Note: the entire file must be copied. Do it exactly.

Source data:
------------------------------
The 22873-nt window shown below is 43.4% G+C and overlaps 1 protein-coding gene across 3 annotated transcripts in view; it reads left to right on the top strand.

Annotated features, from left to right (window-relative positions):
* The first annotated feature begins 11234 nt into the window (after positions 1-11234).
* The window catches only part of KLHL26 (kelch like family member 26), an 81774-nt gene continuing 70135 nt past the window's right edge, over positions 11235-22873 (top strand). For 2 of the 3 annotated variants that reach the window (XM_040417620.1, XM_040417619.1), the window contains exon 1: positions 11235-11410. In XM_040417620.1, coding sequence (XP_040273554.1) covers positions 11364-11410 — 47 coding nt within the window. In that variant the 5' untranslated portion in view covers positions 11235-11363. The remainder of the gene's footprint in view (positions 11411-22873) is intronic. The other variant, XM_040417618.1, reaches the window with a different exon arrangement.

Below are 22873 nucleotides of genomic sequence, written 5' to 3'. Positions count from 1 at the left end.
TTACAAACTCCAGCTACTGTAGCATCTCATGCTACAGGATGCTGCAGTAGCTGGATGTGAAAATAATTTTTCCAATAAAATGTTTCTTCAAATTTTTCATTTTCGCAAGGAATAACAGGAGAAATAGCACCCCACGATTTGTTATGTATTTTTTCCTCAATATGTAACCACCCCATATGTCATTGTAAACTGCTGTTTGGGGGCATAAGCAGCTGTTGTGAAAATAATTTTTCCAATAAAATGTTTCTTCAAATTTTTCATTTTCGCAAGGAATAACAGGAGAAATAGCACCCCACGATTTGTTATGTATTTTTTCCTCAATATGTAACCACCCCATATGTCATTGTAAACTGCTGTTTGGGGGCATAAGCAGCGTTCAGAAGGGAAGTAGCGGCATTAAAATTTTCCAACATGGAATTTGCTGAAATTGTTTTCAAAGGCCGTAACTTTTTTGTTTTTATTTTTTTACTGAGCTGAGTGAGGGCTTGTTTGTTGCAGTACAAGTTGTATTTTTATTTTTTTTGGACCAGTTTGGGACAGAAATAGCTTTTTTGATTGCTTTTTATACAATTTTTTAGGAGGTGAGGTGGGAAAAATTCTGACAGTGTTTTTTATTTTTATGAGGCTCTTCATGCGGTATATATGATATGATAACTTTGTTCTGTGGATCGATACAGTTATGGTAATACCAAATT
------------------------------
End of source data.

The 22873-nt window shown below is 43.4% G+C and overlaps 1 protein-coding gene across 3 annotated transcripts in view; it reads left to right on the top strand.

Annotated features, from left to right (window-relative positions):
* The first annotated feature begins 11234 nt into the window (after positions 1-11234).
* The window catches only part of KLHL26 (kelch like family member 26), an 81774-nt gene continuing 70135 nt past the window's right edge, over positions 11235-22873 (top strand). For 2 of the 3 annotated variants that reach the window (XM_040417620.1, XM_040417619.1), the window contains exon 1: positions 11235-11410. In XM_040417620.1, coding sequence (XP_040273554.1) covers positions 11364-11410 — 47 coding nt within the window. In that variant the 5' untranslated portion in view covers positions 11235-11363. The remainder of the gene's footprint in view (positions 11411-22873) is intronic. The other variant, XM_040417618.1, reaches the window with a different exon arrangement.

Below are 22873 nucleotides of genomic sequence, written 5' to 3'. Positions count from 1 at the left end.
TTACAAACTCCAGCTACTGTAGCATCTCATGCTACAGGATGCTGCAGTAGCTGGATGTGAAAATAATTTTTCCAATAAAATGTTTCTTCAAATTTTTCATTTTCGCAAGGAATAACAGGAGAAATAGCACCCCACGATTTGTTATGTATTTTTTCCTCAATATGTAACCACCCCATATGTCATTGTAAACTGCTGTTTGGGGGCATAAGCAGCTGTTGTGAAAATAATTTTTCCAATAAAATGTTTCTTCAAATTTTTCATTTTCGCAAGGAATAACAGGAGAAATAGCACCCCACGATTTGTTATGTATTTTTTCCTCAATATGTAACCACCCCATATGTCATTGTAAACTGCTGTTTGGGGGCATAAGCAGCGTTCAGAAGGGAAGTAGCGGCATTAAAATTTTCCAACATGGAATTTGCTGAAATTGTTTTCAAAGGCCGTAACTTTTTTGTTTTTATTTTTTTACTGAGCTGAGTGAGGGCTTGTTTGTTGCAGTACAAGTTGTATTTTTATTTTTTTTGGACCAGTTTGGGACAGAAATAGCTTTTTTGATTGCTTTTTATACAATTTTTTAGGAGGTGAGGTGGGAAAAATTCTGACAGTGTTTTTTATTTTTATGAGGCTCTTCATGCGGTATATATGATATGATAACTTTGTTCTGTGGATCGATACAGTTATGGTAATACCAAATT